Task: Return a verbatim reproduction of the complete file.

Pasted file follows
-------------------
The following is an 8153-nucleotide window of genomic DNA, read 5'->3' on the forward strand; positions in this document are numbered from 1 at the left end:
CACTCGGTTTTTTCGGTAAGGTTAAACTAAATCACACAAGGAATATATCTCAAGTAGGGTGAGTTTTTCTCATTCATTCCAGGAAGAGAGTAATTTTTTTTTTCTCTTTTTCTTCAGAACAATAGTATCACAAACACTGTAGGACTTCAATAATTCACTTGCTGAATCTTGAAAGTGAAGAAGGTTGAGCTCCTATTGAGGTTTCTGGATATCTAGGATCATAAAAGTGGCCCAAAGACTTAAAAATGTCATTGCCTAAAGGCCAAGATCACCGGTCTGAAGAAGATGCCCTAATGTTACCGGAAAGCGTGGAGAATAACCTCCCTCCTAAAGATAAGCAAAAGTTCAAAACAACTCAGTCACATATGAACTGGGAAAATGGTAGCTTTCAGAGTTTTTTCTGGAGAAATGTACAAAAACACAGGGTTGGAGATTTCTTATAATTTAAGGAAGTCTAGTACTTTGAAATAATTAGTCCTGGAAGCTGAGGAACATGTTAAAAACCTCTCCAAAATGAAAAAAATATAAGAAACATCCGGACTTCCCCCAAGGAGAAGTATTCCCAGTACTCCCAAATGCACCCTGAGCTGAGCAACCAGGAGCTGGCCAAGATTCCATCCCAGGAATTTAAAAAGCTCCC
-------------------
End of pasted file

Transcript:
The following is an 8153-nucleotide window of genomic DNA, read 5'->3' on the forward strand; positions in this document are numbered from 1 at the left end:
CACTCGGTTTTTTCGGTAAGGTTAAACTAAATCACACAAGGAATATATCTCAAGTAGGGTGAGTTTTTCTCATTCATTCCAGGAAGAGAGTAATTTTTTTTTTCTCTTTTTCTTCAGAACAATAGTATCACAAACACTGTAGGACTTCAATAATTCACTTGCTGAATCTTGAAAGTGAAGAAGGTTGAGCTCCTATTGAGGTTTCTGGATATCTAGGATCATAAAAGTGGCCCAAAGACTTAAAAATGTCATTGCCTAAAGGCCAAGATCACCGGTCTGAAGAAGATGCCCTAATGTTACCGGAAAGCGTGGAGAATAACCTCCCTCCTAAAGATAAGCAAAAGTTCAAAACAACTCAGTCACATATGAACTGGGAAAATGGTAGCTTTCAGAGTTTTTTCTGGAGAAATGTACAAAAACACAGGGTTGGAGATTTCTTATAATTTAAGGAAGTCTAGTACTTTGAAATAATTAGTCCTGGAAGCTGAGGAACATGTTAAAAACCTCTCCAAAATGAAAAAAATATAAGAAACATCCGGACTTCCCCCAAGGAGAAGTATTCCCAGTACTCCCAAATGCACCCTGAGCTGAGCAACCAGGAGCTGGCCAAGATTCCATCCCAGGAATTTAAAAAGCTCCC